So then why do they often choose to make it bad? One of the worst things about writing about this season was almost getting through an episode, loving every minute, wanting to talk about all the badassery and sing its praises to the roof, and then come across one unnecessary line, one throw-away scene, that made me cringe so badly it took over everything else I wanted to say.

And it’s all completely unnecessary. Some of my problems with the show, like the introduction of Talisa, are deeply woven into the story, but the vast majority of the issues are shallow, surface things that could be taken out as easily as put in. In fact, leaving them out would take less effort. They could stick to insults provided in the book instead of making them gendered. They could let directors shoot things respectfully instead of basically ordering them to include more nudity. They could avoid being mocked and be taken more seriously. They could save money on paying a bunch of women to play random nameless prostitutes!  And by cutting out those brothel scenes, they’d find themselves with a little extra time to develop some of the many important characters and storylines that are otherwise neglected, like Catelyn so that when dramatic things happen later in the story, they are even more powerful.

I’ve finished the season feeling very disillusioned with the whole thing. The fact that the show is capable of being utterly amazing, but chooses to make an extra effort to lower the tone, is depressing to say the least. It’s frustrating that the writers often seem to interpret the characters differently than I do, but that, in the end, is a hazard of an adaptation. Whatever they do, someone will feel that way. It’s disappointing that the writers seem determined to fit female characters into the archetype they were intended to subvert. But the thing that pushes it over the edge is the many small, unnecessary moments that aren’t part of the story at all. Brienne being tougher and less vulnerable and naive would be less notable if she didn’t have a throwaway line where she uses “woman” as a motivating insult. Catelyn vanishing behind Robb would be more acceptable if the little screentime she had wasn’t used for a large, out of character speech about Jon Snow. And reduced screentime for characters like Sansa would be less frustrating if we didn’t spend long periods of time chilling out in brothels or playing Sexual Torture with Ramsey. It’s not any one thing, but the cumulative effect of the little things, that makes the show so frustrating and infuriating to watch.

And I’m just left wondering why. Why do that? Why make the extra effort to be offensive? Is it because they think that’s what brings in the viewers, or that they’re reflecting the thoughts and desires of the fans? I hope not. But what other reasons could there be?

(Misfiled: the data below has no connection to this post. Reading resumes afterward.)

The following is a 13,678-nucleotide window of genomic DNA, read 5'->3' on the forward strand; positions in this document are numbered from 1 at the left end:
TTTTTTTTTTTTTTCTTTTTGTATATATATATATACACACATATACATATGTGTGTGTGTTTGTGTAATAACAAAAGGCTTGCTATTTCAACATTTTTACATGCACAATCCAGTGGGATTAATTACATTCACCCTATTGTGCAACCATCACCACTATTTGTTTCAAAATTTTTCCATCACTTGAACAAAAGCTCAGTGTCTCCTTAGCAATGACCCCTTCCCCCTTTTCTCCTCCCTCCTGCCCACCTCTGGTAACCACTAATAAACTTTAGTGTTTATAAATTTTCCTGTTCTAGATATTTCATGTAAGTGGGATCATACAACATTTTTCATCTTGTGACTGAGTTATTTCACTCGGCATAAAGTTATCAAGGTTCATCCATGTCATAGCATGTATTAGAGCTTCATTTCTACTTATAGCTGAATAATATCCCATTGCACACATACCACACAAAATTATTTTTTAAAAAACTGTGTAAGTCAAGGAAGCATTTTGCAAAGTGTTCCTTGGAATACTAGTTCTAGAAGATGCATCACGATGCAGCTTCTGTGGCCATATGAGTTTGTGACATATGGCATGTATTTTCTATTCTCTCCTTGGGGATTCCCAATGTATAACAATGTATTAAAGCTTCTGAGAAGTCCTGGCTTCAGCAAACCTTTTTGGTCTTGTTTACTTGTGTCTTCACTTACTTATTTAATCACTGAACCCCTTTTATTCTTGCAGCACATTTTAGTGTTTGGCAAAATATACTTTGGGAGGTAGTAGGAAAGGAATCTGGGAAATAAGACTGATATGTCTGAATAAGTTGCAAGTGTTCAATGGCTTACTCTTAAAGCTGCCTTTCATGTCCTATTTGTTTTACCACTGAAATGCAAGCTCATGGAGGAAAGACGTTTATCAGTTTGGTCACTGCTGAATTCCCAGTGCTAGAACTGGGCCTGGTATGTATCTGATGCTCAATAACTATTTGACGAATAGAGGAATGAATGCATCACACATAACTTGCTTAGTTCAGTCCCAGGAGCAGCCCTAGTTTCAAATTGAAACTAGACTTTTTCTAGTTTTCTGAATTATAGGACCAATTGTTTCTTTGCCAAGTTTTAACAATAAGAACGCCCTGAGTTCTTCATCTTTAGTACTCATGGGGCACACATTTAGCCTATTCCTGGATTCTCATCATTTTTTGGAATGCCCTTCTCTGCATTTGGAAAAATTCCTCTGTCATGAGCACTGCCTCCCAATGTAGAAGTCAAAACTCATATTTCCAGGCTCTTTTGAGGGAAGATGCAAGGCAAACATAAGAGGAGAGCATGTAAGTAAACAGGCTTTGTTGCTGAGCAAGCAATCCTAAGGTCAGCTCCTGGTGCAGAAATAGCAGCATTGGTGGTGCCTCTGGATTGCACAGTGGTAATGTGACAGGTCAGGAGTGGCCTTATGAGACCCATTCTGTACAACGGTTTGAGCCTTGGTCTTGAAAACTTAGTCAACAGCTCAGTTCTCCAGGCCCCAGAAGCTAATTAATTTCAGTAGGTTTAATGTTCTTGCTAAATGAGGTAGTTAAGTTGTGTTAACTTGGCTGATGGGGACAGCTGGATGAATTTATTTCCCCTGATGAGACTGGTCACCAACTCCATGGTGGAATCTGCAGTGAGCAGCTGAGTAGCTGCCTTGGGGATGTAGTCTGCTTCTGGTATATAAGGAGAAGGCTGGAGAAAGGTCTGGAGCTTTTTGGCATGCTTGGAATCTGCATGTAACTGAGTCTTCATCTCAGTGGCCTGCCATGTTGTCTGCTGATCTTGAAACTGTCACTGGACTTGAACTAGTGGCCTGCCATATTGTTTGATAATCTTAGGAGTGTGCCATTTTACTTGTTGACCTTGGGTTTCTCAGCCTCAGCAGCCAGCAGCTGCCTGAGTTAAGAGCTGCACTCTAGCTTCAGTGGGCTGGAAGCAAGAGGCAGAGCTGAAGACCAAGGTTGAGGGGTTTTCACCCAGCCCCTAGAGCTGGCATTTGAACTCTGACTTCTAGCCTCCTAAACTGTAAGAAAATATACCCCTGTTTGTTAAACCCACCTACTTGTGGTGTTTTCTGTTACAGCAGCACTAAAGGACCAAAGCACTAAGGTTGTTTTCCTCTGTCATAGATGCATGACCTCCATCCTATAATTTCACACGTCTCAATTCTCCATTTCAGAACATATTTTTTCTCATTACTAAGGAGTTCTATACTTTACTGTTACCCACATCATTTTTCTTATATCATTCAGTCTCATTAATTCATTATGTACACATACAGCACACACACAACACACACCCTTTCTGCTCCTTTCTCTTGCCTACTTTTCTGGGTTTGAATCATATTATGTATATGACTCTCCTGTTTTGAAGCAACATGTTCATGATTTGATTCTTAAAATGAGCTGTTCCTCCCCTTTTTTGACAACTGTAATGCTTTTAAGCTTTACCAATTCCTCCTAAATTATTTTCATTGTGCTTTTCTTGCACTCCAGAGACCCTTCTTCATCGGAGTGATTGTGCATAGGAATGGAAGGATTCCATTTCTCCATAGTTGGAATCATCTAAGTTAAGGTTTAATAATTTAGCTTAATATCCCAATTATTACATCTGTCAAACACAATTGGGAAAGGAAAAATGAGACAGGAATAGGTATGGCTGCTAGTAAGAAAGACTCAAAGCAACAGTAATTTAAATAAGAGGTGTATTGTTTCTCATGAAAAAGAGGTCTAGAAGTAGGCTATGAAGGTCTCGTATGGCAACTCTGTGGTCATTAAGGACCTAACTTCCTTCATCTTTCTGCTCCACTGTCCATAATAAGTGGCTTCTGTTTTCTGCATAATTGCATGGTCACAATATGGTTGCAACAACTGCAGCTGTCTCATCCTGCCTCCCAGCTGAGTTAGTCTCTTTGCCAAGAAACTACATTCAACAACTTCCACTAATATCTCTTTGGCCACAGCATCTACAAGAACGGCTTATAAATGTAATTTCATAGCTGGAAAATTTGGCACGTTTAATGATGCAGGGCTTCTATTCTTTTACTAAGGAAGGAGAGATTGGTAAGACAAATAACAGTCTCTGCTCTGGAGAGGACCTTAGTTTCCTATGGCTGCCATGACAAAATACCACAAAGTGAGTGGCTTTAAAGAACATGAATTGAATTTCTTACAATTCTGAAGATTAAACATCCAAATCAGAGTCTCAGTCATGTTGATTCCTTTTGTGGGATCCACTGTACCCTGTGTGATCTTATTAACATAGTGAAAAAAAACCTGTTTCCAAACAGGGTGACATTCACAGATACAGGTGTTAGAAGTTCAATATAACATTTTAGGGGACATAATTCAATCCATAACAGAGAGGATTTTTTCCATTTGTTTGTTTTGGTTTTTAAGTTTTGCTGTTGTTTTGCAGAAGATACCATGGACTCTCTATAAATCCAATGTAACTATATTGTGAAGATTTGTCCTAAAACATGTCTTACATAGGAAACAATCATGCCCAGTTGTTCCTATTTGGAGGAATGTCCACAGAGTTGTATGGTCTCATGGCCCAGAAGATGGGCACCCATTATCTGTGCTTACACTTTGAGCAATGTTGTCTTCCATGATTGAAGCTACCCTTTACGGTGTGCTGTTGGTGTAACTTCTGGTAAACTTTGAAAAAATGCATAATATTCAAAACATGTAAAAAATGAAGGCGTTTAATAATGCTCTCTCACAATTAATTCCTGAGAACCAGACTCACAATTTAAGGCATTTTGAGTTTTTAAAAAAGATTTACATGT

Of course, come March next year, I will be absolutely giddy with excitement for the show once again. The possibility of spending more time with these characters again, combined with seeing favorite scenes on film, combined with naive optimism that a new season means a fresh start, will fill me with anticipatory love for the series. So please, show, get it together for Season 4. Drop a few of those throwaway sexist lines from non-sexist characters. Allow your actresses to wear clothes. Be the great show you are 95% of the time, and not the disgusting, problematic thing that crept out in the other 5% this season.

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Game of Thrones: Not the Women They Were Before

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One of the strengths of A Song of Ice and Fire is its willingness to play with and subvert fantasy narrative tropes, especially with its female characters. The warrior woman is also a naive romantic who has never killed a soul. The scrappy young girl becomes an emotionally damaged child hell-bent on revenge. Cersei and Catelyn are both mothers who want to protect their children, but they go about it in rather different ways. And who even knows what Margaery is like, considering that we only see her from the perspectives of a girl who idolizes her and a queen who wants her dead. Characters resist simple categorization.

Game of Thrones‘ inability to understand this is one of its biggest flaws. Although the show has created some wonderful moments and built on some of the book’s less developed characters (like Shae) in compelling and interesting ways, it often falls back on the desire to fit female characters neatly into the categories that the book defies. Most particularly, the show seems determined to fit some of its more complicated female characters into one of two boxes: masculine or feminine.

Masculine characters are all about overt strength and fighting the system directly. They are outspoken and bold, can fight, do not flinch at the sight of blood, and are capable of killing.

Feminine characters, on the other hand, are softer. They fight using smiles and kind words and manipulations. They are often concerned with marriage and motherhood, and tend to keep their true opinions to themselves. They are often, although not always, somewhat naive and romantic.

Few to none of the ASOIAF characters fit neatly into one of those two categories, which means, of course, that it’s difficult for the show to fit them nearly into one of those categories either. But they are trying their best.

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Game of Thrones: The Bear and the Maiden Fair

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I’ve been waiting for this episode since the title was announced (I’m a shipper, what can I say?), but ultimately, The Bear and the Maiden Fair was a bit of a disappointment. It had some excellent scenes and excellent character moments (including the aforementioned shippiness), but also plenty of things that were questionable at best.

Tread carefully, show. I’m not sure your female characters can take much more meddling.

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The Silencing of Catelyn Stark

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Catelyn Stark is one of the major point of view characters in A Song of Ice and Fire. She’s the character with the second most chapters in A Game of Thrones. She has more chapters in the first three books than Daenerys. And she certainly has more focus than Robb Stark, who never has a POV chapter — we see his story entirely through Catelyn’s eyes.

Not that you’d know that from watching the show. If you exclude one out-of-character speech about Jon Snow, Catelyn has probably had less than ten lines this season, and none of them have had any real bearing on the plot. What happened? Why has Catelyn Stark been silenced?

The answer to me seems simple but depressing: Catelyn Stark, as the mother figure, simply doesn’t matter.

Please note: this post contains MAJOR book spoilers through A Feast for Crows.